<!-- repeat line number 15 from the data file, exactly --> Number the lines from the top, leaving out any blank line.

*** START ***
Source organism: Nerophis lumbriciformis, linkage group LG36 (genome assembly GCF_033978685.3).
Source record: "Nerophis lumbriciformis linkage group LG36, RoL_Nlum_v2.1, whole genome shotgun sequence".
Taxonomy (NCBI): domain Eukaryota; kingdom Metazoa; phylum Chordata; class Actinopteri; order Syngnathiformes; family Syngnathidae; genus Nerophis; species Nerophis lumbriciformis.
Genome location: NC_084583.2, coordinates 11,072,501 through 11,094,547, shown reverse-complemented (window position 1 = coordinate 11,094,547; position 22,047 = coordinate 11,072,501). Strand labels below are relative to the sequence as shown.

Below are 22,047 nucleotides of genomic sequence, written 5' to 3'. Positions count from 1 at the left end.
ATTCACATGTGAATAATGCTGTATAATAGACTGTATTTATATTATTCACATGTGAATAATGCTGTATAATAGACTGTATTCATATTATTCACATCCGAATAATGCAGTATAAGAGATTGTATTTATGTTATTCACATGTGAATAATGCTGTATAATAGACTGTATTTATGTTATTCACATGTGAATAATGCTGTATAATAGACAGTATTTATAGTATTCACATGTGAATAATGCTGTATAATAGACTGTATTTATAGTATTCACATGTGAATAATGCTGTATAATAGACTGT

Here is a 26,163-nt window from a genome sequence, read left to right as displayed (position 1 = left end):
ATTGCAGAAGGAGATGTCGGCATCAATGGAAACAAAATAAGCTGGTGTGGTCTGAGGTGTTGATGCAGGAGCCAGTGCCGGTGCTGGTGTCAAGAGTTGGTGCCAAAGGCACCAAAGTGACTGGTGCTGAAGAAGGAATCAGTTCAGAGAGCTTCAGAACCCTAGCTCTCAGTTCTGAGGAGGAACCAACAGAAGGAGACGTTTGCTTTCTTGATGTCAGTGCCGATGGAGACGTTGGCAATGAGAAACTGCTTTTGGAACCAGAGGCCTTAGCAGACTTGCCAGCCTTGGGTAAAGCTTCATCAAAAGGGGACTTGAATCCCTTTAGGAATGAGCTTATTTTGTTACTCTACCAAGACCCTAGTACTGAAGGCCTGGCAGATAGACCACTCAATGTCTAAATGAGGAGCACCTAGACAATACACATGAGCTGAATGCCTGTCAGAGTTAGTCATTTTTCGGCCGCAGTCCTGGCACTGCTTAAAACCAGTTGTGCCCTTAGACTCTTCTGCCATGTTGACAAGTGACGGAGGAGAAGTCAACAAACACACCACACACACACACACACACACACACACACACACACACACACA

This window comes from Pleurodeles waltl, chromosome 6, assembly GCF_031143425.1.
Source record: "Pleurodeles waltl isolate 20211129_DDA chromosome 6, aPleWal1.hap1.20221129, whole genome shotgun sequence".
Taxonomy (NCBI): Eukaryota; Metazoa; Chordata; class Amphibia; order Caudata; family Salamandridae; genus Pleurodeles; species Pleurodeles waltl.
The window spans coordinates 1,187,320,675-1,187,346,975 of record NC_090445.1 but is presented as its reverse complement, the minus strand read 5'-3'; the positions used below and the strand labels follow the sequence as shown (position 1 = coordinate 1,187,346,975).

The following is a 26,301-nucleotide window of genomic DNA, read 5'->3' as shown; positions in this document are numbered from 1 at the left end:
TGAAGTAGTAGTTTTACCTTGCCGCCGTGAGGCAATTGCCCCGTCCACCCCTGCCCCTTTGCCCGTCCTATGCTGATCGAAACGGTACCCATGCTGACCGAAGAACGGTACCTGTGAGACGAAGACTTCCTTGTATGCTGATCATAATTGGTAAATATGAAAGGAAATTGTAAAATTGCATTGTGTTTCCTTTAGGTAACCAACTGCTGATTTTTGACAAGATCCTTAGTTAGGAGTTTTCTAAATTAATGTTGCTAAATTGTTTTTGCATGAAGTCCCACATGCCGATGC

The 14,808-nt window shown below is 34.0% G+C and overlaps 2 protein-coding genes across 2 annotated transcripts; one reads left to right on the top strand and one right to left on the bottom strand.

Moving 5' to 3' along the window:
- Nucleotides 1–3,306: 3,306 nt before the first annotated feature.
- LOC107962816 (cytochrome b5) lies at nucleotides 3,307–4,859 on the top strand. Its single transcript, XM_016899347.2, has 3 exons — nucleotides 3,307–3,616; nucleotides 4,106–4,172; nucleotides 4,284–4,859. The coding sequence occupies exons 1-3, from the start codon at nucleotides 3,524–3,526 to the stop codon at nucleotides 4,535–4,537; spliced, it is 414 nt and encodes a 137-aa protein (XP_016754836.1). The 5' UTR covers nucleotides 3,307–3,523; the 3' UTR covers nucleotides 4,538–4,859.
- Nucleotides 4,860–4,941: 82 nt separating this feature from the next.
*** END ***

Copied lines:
The 14,808-nt window shown below is 34.0% G+C and overlaps 2 protein-coding genes across 2 annotated transcripts; one reads left to right on the top strand and one right to left on the bottom strand.